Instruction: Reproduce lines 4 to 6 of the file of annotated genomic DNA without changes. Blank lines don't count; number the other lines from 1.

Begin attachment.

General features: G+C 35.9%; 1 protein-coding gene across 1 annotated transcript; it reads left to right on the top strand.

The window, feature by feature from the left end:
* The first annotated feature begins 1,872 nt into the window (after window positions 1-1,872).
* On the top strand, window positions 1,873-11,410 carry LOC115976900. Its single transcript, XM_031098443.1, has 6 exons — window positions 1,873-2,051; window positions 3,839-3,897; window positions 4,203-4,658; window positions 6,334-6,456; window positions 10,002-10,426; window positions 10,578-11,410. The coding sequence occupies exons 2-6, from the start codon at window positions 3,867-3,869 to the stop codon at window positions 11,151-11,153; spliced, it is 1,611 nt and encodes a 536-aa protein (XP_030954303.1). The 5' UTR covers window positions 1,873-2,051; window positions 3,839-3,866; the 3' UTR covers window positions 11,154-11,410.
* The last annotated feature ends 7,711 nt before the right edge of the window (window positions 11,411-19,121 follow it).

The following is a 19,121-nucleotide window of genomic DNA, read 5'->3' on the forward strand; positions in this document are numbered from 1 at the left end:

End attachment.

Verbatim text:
* On the top strand, window positions 1,873-11,410 carry LOC115976900. Its single transcript, XM_031098443.1, has 6 exons — window positions 1,873-2,051; window positions 3,839-3,897; window positions 4,203-4,658; window positions 6,334-6,456; window positions 10,002-10,426; window positions 10,578-11,410. The coding sequence occupies exons 2-6, from the start codon at window positions 3,867-3,869 to the stop codon at window positions 11,151-11,153; spliced, it is 1,611 nt and encodes a 536-aa protein (XP_030954303.1). The 5' UTR covers window positions 1,873-2,051; window positions 3,839-3,866; the 3' UTR covers window positions 11,154-11,410.
* The last annotated feature ends 7,711 nt before the right edge of the window (window positions 11,411-19,121 follow it).

The following is a 19,121-nucleotide window of genomic DNA, read 5'->3' on the forward strand; positions in this document are numbered from 1 at the left end: